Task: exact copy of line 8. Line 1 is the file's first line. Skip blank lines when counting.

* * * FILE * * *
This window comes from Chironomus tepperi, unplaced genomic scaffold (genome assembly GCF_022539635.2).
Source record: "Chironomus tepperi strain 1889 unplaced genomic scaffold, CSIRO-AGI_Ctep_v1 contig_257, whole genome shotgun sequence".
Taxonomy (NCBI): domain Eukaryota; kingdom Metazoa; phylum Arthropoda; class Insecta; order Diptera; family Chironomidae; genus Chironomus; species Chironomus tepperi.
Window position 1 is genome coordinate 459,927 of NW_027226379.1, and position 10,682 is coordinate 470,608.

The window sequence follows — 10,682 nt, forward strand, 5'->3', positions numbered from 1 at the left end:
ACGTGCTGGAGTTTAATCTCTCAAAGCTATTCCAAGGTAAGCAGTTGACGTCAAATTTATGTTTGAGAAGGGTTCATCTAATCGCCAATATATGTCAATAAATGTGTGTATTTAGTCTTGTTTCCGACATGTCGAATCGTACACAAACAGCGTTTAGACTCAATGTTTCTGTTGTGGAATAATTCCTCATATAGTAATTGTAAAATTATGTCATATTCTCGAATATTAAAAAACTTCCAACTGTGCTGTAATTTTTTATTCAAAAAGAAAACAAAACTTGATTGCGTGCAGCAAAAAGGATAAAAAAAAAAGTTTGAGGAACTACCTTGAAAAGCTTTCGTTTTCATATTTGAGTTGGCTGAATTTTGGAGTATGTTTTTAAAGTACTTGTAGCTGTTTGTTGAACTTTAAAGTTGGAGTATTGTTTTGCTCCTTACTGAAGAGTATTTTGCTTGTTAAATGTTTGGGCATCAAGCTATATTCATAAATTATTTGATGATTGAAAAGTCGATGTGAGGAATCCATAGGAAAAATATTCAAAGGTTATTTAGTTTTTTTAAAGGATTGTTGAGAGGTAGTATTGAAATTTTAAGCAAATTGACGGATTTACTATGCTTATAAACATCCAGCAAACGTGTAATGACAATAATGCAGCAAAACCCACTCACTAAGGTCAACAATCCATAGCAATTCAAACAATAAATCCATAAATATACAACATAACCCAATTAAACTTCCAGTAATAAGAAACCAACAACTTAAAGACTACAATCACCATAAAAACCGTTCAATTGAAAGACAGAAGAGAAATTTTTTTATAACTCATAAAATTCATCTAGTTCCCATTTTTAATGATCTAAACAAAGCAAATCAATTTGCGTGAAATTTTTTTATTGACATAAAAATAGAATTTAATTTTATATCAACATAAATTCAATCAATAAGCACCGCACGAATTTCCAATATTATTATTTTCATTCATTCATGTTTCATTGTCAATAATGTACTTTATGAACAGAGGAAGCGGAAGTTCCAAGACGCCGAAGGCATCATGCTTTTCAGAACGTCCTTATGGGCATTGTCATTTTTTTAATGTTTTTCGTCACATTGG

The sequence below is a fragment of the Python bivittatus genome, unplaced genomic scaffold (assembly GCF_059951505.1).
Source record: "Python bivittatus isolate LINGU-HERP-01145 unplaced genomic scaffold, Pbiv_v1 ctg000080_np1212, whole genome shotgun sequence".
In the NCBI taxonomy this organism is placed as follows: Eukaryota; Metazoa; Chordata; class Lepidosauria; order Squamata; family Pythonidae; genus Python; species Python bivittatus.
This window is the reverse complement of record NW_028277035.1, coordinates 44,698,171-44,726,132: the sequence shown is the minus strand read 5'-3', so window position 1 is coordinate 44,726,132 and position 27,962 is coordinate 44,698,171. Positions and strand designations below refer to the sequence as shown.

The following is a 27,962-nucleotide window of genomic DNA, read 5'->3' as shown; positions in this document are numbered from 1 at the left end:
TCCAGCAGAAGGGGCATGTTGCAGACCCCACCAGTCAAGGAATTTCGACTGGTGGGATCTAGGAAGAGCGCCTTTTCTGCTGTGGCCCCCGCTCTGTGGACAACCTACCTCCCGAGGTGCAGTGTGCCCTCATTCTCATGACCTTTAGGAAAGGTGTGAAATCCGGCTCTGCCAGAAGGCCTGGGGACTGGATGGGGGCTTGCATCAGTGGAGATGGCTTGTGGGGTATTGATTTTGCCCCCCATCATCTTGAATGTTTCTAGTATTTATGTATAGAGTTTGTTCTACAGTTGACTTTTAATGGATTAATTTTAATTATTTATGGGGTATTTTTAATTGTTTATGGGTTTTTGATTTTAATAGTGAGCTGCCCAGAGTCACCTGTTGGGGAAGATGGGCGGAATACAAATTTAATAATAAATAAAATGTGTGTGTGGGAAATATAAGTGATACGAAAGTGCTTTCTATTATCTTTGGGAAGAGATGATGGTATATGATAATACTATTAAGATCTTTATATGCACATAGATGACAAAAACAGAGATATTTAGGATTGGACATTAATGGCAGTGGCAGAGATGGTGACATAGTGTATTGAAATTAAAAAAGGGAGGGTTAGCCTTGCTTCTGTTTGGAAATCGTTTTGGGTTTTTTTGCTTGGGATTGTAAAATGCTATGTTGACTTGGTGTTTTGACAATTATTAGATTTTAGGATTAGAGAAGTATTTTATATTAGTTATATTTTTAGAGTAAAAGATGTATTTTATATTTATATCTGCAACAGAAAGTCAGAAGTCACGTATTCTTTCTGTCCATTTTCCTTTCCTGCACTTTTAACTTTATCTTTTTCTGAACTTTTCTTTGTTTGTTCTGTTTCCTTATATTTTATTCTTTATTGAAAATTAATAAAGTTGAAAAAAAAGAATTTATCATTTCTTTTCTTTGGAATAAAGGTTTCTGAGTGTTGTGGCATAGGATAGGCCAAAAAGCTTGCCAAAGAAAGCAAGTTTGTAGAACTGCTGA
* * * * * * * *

Source record: "Python bivittatus isolate LINGU-HERP-01145 unplaced genomic scaffold, Pbiv_v1 ctg000080_np1212, whole genome shotgun sequence".